When the US Government acts to undermine federal law, it can take awhile for information to surface. After some media ran stories about Immigration and Customs officials’ intent to ‘make detention centers more humane,’ a new story is making the rounds. Officers and agents have issued a ‘no confidence’ vote in assistant secretary of Homeland Security for ICE John Morton and Office of Detention Policy and Planning assistant director Phyllis Coven.
Janice Kephart at the nonpartisan Center for Immigration Studies wrote, “In an unprecedented move within the Department of Homeland Security, the detention and removal officers and agents responsible for and sworn to enforcing our nation's immigration laws issued an exhaustive, scathing letter simply titled "'VOTE OF NO CONFIDENCE IN ICE DIRECTOR JOHN MORTON AND ODPP ASSISTANT DIRECTOR PHYLLIS COVEN' on June 11, 2010.”
The letter from the American Federation of Government Employees came after ICE issued new requirements in May for detention centers, part of Morton’s new approach to treatment of detainees. Among those requirements:
• Increase availability of legal supplies and postage to indigent detainees for legal correspondence.
• Add research resources at the law libraries.
• Play the "Know Your Rights" legal orientation video in each housing unit every day (not in lieu of in person legal programs but in addition to them).
• Eliminate lock downs and lights out for appropriate classification.
• Reduce the frequency of and, as reasonable, wholly eliminate pat down searches (noncriminal Level l's in facilities where non-criminal Level l's can be separated into a discreet housing unit).
• Soften the look for the facility with hanging plants, flower baskets, new paint colors, different bedding and furniture, wall graphics and framed pictures on the walls, and enhance the aesthetics of the living areas.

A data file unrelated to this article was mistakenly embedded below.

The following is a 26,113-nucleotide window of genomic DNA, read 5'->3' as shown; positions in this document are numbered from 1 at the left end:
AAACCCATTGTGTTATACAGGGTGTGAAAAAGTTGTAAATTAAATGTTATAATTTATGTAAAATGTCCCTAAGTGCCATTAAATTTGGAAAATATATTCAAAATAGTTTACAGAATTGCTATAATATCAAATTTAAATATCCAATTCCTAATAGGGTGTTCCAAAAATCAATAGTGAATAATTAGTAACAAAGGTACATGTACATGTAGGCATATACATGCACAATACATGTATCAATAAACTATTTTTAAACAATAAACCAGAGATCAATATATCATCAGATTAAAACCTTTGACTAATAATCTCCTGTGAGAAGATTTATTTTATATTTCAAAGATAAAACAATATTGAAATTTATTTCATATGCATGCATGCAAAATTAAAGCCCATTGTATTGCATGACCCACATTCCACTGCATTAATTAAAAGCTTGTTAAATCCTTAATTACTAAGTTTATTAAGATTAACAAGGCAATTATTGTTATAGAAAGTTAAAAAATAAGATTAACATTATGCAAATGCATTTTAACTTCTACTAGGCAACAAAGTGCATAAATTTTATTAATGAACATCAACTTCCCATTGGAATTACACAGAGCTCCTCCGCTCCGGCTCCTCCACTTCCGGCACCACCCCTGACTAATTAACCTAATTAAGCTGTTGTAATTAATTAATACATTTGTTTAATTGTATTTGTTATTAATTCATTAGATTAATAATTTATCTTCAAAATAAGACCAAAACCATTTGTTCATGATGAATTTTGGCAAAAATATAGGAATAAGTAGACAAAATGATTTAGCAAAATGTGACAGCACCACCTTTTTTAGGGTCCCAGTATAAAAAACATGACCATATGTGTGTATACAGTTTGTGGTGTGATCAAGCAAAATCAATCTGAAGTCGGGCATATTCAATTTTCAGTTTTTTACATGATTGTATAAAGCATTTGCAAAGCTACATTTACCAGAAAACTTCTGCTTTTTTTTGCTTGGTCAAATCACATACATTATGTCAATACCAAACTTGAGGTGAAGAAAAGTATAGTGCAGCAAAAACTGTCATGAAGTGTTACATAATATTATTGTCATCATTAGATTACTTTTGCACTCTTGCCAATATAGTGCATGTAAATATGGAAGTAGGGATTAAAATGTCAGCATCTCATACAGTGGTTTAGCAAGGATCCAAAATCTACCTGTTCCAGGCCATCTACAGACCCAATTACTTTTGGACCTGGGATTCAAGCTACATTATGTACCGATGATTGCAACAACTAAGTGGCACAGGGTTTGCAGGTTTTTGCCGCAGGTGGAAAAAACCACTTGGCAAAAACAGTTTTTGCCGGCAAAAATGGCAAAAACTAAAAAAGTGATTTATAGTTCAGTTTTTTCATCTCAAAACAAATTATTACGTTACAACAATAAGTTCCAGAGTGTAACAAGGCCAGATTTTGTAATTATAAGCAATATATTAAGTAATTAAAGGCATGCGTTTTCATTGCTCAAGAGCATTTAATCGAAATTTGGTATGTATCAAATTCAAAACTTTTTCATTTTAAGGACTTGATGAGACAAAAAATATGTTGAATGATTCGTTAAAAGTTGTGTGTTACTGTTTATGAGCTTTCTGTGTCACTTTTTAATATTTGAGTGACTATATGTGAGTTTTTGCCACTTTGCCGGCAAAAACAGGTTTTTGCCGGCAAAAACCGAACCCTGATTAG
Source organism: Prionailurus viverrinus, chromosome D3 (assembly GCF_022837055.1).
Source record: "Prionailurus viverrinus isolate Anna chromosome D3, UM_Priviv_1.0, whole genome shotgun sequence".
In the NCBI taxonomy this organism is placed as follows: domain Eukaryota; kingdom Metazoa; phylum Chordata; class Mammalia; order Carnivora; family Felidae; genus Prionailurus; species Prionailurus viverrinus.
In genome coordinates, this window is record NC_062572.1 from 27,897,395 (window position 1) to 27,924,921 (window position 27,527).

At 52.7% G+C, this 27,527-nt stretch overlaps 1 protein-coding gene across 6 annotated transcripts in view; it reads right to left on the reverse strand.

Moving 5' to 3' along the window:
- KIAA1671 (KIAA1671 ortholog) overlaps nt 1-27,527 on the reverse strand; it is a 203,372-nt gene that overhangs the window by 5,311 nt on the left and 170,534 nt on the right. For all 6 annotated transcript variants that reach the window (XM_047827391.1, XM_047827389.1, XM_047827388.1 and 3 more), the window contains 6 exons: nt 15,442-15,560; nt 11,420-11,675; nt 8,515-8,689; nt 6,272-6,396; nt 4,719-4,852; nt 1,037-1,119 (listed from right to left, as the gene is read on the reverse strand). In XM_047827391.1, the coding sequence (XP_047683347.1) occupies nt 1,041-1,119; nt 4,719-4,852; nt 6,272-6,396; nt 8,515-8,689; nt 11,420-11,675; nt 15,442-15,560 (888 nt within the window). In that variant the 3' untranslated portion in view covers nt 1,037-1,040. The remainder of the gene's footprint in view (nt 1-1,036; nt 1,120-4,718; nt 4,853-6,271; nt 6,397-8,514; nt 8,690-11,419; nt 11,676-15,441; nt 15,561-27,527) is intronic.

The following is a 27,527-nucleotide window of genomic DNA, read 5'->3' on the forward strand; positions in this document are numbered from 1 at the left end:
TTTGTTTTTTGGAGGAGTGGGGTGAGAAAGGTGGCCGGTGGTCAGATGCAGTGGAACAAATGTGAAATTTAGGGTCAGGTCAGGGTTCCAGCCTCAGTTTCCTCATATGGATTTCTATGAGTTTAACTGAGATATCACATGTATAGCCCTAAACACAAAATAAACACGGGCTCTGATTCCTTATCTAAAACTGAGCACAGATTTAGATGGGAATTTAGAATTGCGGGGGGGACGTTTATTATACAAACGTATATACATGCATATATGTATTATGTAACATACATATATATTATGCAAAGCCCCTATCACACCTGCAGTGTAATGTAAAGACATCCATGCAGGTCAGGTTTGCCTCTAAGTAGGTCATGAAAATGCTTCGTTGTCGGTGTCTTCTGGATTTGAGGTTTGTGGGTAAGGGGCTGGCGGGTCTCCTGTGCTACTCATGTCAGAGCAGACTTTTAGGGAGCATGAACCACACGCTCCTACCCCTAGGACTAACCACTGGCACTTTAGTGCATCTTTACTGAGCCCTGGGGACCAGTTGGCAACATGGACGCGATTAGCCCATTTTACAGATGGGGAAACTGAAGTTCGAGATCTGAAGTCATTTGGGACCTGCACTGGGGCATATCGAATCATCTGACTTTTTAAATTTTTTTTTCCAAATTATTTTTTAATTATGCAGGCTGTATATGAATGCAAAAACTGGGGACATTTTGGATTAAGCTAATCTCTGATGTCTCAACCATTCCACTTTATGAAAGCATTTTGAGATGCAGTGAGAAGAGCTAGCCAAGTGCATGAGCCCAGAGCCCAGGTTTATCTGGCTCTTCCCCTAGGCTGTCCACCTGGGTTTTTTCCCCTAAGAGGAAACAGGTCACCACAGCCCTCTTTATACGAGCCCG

• Expand programming for detainees to include movie nights, bingo, arts and crafts, dance, walk and exercise classes, health and welfare classes, basic cooking classes, tutoring and self-paced computer training on portable computer stations.
• Provide celebrations of special occasions and allowing a detainee to receive outside, packaged food for celebrations.
• Offer continental breakfasts that are completely self serve on holidays and weekends.
Email and free phone service are also included.
In essence, the federal government is creating a welfare state on the US border.
When The US Report first began to receive emails about this situation, we believed it was a joke. We have since verified the claims in those emails.
The ‘no confidence’ letter provides a troubling view of federal enforcement: “This action reflects the growing dissatisfaction and concern among ICE employees and Union leaders that Director John Morton and Assistant Director Phyllis Coven have abandoned the Agency’s core mission of enforcing United States Immigration laws and providing for public safety, and have instead directed their attention to campaigning for programs and policies related to amnesty and the creation of a special detention system for foreign nationals that exceeds the care and services provided to most United States citizens similarly incarcerated.”
The US taxpayer bears the burden of feel-good programs that have nothing to do with law enforcement. Such policies are a direct result of Democrat ‘leadership’ in the executive branch and congress.
The US Constitution assigns responsibility to the federal government for managing naturalization, and despite statist claims, does not specifically prohibit states from protecting the welfare of their citizens.
The US Report has noted there is potential for a class action lawsuit by taxpayers to recover costs incurred because the federal government has failed to properly manage immigration and to enforce laws for the same. At the moment, the US government is redistributing American income directly to citizens of foreign nations.
As a matter of fact, the federal government recently advocated for residents of a foreign nation by suing the state of Arizona, an action that directly contradicts the US Constitution.
The ‘no confidence’ letter said ICE is “misleading the American public.”
(Commentary by Kay B. Day/Aug. 6, 2010)
When I wrote the column suggesting Arizona had grounds for a lawsuit against the federal government, I based my reasoning on the US Constitution. I'm not an attorney; I'm just a writer and a careful reader. But the Constitution does provide Arizona grounds for redress. Apparently, a couple experts agree with me. And here's an outrageous development those experts point out in an article at Investors.com:
"Notably, on the Independence Day weekend this year a Mexican drug gang announced that the border with Mexico and Arizona was "moved" several miles into Arizona whereby Interstate Highway 8 would now be the border. There was no response to this by the Obama administration."